Day 4 Completed
Day 4 Completed
It took two days to whittle a gigantic field of 1,501 players in the €1,100 EPT National down to the final 24. The players duked it out all day in the cash game room of Le Sporting at the Monte Carlo Bay Hotel & Resort and broke down to 24 shortly before the end of the day. After the redraw took place, just a few more hands were played until chips were bagged for the night.
Michal Mrakes was the one walking away with the biggest stack of them all (6,070,000). Despite his commanding lead, the chipleader was the first to put things into perspective.
"I was just really lucky. I didn't need any skills, I really mean it," Mrakes told PokerNews.
"I hit my two-outer twice, four-outer once, I won three-way all in with jack-nine suited against pocket eights and ace-nine. Twice, I had aces into kings. If you run like this, anybody can be chipleader and you don't need any skills. Oh, I forgot to mention I twice flopped a straight against a set from a big stack, we got it in and I held twice. This was definitely the luckiest day I've ever had," Mrakes said.
Team PokerStars Pro Online Randy "nanonoko" Lew extended on his good run from Day 1 and made the final 24 with 2,010,000, good enough for the eight place overall after two full days.
"I've been practicing a lot and I think it's paying off," the Team PokerStars Pro said about his tournament game to PokerNews.
"I pretty much maintained a big stack throughout the whole tournament so far. I just played really and I never really got short. I was usually around double average stack in the tournament," the online cashgame machine added.
Asked whether he's a tournament pro now, Lew laughed heartedly: "Not until I win."
I feel like I just want to be a better tournament player. I think I can have much better results and I kind of want to prove myself that I can do that first, then figure out what to do next," he concluded.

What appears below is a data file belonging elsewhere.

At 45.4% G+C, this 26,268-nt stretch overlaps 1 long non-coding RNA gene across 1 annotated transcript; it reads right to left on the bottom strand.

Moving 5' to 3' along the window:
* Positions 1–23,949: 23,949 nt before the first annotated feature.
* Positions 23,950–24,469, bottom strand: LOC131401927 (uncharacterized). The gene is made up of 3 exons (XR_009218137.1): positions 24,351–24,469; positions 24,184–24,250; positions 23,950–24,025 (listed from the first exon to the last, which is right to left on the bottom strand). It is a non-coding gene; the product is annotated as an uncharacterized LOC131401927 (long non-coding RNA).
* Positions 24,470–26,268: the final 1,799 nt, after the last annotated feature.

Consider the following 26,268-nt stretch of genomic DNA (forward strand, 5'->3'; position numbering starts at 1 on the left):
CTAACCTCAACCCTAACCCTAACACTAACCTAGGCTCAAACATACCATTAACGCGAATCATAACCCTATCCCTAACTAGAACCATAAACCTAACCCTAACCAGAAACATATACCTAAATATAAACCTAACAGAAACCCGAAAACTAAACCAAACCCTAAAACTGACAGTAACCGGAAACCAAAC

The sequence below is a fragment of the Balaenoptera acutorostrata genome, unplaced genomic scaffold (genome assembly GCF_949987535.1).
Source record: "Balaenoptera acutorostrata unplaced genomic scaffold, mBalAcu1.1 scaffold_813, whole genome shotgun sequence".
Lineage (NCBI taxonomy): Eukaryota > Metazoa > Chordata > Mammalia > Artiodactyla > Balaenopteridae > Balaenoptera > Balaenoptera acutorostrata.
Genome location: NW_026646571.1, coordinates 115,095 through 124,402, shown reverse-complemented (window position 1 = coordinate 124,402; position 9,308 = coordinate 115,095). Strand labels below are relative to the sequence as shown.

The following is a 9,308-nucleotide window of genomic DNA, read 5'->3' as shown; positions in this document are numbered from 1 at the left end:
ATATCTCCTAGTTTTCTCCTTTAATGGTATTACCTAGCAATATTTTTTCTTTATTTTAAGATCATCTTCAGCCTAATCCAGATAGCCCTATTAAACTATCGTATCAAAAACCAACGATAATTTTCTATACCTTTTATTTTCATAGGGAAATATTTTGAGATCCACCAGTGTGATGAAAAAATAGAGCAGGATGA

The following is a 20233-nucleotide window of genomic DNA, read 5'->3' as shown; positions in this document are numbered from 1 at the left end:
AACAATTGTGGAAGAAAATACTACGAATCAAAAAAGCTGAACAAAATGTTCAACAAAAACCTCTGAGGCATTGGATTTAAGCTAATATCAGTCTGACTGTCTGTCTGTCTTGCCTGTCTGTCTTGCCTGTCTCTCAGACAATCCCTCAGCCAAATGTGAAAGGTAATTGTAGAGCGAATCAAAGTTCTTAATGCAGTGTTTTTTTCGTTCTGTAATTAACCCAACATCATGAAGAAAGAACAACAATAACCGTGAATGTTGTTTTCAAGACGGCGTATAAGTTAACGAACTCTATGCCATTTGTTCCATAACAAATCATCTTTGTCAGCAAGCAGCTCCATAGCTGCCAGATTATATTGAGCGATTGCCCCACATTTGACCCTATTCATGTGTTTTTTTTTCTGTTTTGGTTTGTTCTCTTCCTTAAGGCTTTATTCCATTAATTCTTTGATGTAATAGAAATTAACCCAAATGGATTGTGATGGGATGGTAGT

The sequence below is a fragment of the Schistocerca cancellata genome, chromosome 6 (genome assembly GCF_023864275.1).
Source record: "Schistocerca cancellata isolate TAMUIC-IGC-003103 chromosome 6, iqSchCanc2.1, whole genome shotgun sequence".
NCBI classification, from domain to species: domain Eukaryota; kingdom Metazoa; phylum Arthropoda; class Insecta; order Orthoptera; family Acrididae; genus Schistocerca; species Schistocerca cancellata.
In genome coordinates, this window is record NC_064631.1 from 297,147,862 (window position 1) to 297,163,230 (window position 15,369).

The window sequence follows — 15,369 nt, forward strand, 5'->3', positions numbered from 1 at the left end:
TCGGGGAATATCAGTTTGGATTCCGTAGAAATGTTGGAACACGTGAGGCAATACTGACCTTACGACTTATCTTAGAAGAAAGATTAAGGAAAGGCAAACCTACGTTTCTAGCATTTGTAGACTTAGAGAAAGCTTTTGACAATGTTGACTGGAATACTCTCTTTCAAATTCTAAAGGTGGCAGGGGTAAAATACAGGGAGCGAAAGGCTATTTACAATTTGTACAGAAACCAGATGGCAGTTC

Next to Mrakes and Lew, the name of Georgios Vrakas stands out among the final 24. Vrakas might be considered the world's premier specialist when it comes to these National events, after winning last year's €1,100 National Championship in Prague (€338,000) and the €2,200 National High Roller in Barcelona (€330,000). A third win in the span of just eight months would put Vrakas in unmatched territory at these midstakes tournaments. To achieve the improbable, Vrakas has to come from behind, as his stack of 1,150,000 puts him in the bottom tier of the leaderboard.
Other players that made their way to the final day include Federico Petruzzelli (5,685,000), French pros Gaelle Baumann (3,345,000) and Guillaume Diaz (2,050,000), as well as PokerStars Festival London High Roller winner and Platinum Pass owner Dragos Trofimov (1,175,000). They'll all return on Saturday at noon local time with blinds at 25,000/50,000 and play down until the winner is crowned.
€1,100 EPT National Day 3 Seating and Chip Counts
|Table||Seat||Player||Country||Chip Count||Big Blinds|
|1||3||Randy Lew||United States||2,010,000||40|
|1||7||Jacques Der Megreditchian||France||920,000||18|
|2||3||Victor Ilyukhin JR||United Kingdom||1,800,000||36|
|2||4||Jonathan Proudfoot||United Kingdom||1,170,000||23|
|2||6||Ionut Laurentiu Trifu||Romana||1,735,000||35|
|3||1||Clemente Malheiro Carreira||Portugal||600,000||12|
|3||3||Michal Mrakes||Czech Republic||6,070,000||121|
|3||4||Giuseppe La Guardia||Italy||1,359,000||27|
After 15 levels of 40 minutes each, Day 1 of the €2,200 EPT National High Roller at the 2018 PokerStars and Monte-Carlo©Casino EPT has concluded its first of two days. 358 players showed up for the bigger buy-in National event, with 104 of them opting for a reentry to create a total field of 462 players a €924,000 prize pool and a first place prize of €173,000.
Chipleader after the first day is Matous Houžvicek of the Czech Republic, putting the Czechs in the lead in both National events. Houžvicek bagged 494,000, plenty more than Mamouni Smain (442,000) and Dario Sammartino (407.500). Spain's Leo Margets had a strong showing as well, ending the day in 5th place with 367,000 in chips.
Jack Salter, who was the chipleader throughout the early stages of the day, sits in 9th with 258,000. Other notables that made it through included EPT12 Grand Final winner Jan Bendik (224,000), online wizard Conor Beresford (223,500), Rainer Kempe (121,500) and Jose "Nacho" Barbero (94,000).
Saturday at 12:30 p.m. local time, the remaining players will return to play down until a winner is crowned, promising a long day ahead. Their seating and chip counts for Day 2 are as follows;
€2,200 EPT National Day 2 Seating and Chip Counts
|Table||Seat||Player||Country||Chip Count||Big Blinds|
|1||2||Mikhail Soltanov||Russian Federation||160,000||32|